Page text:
It’s been a good year for freelance builders. Hudson Contract’s unique pay data reveals earnings for self-employed construction workers rose by 6.7% during 2018 – almost three times above the current annual inflation rate of 2.3%.
“The average freelancer earned £932 a week, which is £63 more than this time last year,” comments Hudson Contract Managing Director Ian Anfield. “And while you might expect those in London and the South to have the highest earnings as we go into 2019, in fact, earnings have increased more in the North-East and West Midlands. Those in the North-East, for instance, were £137 a week better off in December compared to Christmas 2017, and that’s serious money. Whilst the West Midlands has been buoyant for some time, it now looks like the North-East is catching up.”
Earnings increases by region
|1.||North East||+15.80%||6.||Yorkshire & the Humber||+5.51%|
|2.||West Midlands||+12.41%||7.||East of England||+4.14%|
|4.||North West||+7.60%||9.||South West||+2.82%|
Earnings increases by trade
|3.||Plastering||+10.37%||8.||Scaffolding & lifting||+5.45%|
|4.||Shop fitting||+9.89%||9.||General construction||+3.72%|
|5.||Mechanical & engineering||+9.83%||10.||Electrical||+3.20%|
Ian Anfield adds: “It’s interesting to compare the Hudson Contract data with official figures from the Office of National Statistics. Their latest numbers – which relate to those on PAYE – reveal those working in construction earned a gross average of £24,000 during 2018. Compare that to the earnings of those contracted to Hudson, which work out to a gross average of £43,800, and the difference in earning potential is easy to see. It goes to show that those who are prepared to be flexible, and give up the perceived benefit of being employed, are doing very well.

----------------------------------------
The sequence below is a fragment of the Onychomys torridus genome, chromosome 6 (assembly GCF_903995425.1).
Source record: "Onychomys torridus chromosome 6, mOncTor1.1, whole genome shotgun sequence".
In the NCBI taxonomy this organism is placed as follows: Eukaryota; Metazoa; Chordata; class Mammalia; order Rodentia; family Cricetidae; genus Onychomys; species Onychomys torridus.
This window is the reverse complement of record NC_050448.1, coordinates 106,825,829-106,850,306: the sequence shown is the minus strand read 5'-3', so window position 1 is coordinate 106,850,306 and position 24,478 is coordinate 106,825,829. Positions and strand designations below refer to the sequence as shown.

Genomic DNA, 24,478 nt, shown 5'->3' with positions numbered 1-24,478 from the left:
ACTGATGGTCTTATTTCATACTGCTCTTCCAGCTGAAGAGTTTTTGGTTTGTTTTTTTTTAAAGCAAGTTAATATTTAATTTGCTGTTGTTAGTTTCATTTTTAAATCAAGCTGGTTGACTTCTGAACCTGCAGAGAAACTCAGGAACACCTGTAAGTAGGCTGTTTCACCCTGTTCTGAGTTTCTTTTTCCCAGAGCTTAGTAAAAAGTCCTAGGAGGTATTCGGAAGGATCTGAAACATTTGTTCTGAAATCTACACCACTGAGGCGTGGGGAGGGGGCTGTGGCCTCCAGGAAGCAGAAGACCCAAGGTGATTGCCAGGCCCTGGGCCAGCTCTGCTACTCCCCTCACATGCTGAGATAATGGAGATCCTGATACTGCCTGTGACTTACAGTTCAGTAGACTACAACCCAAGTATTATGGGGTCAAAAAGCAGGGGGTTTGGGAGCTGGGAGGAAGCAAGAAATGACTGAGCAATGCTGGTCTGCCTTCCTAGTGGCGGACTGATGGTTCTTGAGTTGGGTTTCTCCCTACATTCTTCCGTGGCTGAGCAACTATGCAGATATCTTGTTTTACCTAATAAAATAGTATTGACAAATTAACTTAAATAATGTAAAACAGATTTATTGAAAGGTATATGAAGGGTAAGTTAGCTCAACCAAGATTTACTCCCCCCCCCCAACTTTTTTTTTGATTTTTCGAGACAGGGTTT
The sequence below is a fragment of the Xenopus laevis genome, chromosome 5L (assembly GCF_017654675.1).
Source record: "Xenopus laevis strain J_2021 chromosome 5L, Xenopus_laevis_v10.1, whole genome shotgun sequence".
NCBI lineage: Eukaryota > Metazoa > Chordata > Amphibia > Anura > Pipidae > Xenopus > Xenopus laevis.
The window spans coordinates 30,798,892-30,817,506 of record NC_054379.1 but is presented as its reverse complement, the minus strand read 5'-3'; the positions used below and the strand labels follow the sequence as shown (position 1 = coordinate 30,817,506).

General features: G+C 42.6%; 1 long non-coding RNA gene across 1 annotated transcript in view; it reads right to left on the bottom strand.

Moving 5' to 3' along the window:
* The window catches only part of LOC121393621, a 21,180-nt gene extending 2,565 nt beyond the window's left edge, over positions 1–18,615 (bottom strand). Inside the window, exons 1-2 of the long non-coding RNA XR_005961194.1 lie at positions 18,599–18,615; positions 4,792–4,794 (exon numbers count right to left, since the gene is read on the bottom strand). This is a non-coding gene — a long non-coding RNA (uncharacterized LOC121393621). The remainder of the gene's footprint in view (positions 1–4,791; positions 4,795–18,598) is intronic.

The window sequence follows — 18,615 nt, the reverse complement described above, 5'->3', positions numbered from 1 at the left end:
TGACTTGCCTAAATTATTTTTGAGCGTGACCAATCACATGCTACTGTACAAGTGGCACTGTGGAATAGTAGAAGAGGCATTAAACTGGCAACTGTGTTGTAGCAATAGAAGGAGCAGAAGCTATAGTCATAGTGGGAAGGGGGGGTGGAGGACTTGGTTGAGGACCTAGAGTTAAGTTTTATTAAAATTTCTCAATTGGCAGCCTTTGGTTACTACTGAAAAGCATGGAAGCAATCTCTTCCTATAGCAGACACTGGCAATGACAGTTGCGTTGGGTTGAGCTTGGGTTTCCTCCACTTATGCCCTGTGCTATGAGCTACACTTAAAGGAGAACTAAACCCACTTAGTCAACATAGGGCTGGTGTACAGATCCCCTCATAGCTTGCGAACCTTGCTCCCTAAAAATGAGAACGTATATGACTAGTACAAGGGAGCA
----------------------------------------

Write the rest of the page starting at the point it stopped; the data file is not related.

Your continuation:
“And of course, from the industry’s point of view, the facility to use labour only as and when needed is imperative to maintaining a flexible, cost-effective workforce that can be expanded or contracted depending on workflow.
“It’s also worth noting that at the beginning of 2018, construction was under attack from all angles,” Ian Anfield continues. “The Carillion collapse and the Beast from the East played havoc across the industry as a whole. After that, things could only get better . . . and they did. The sunny summer prompted sustained growth in earnings and output alike, as everyone made up for lost time. And despite a tightening of credit and a trickle of large players falling into trouble or out of business due to cash flow, the final three months of the year saw records being broken, with all regions reporting their highest-ever earnings between October and December.
“As always, there is plenty of chatter about skills shortages and Brexit. But ultimately, highly skilled freelancers will continue to demand – and achieve – increasing rates. Unless there is a major crash, which will come at some point but hopefully not just yet, by this time next year I think average weekly earnings for skilled freelancers will top £1,000.”
You can read more on Ian’s predictions here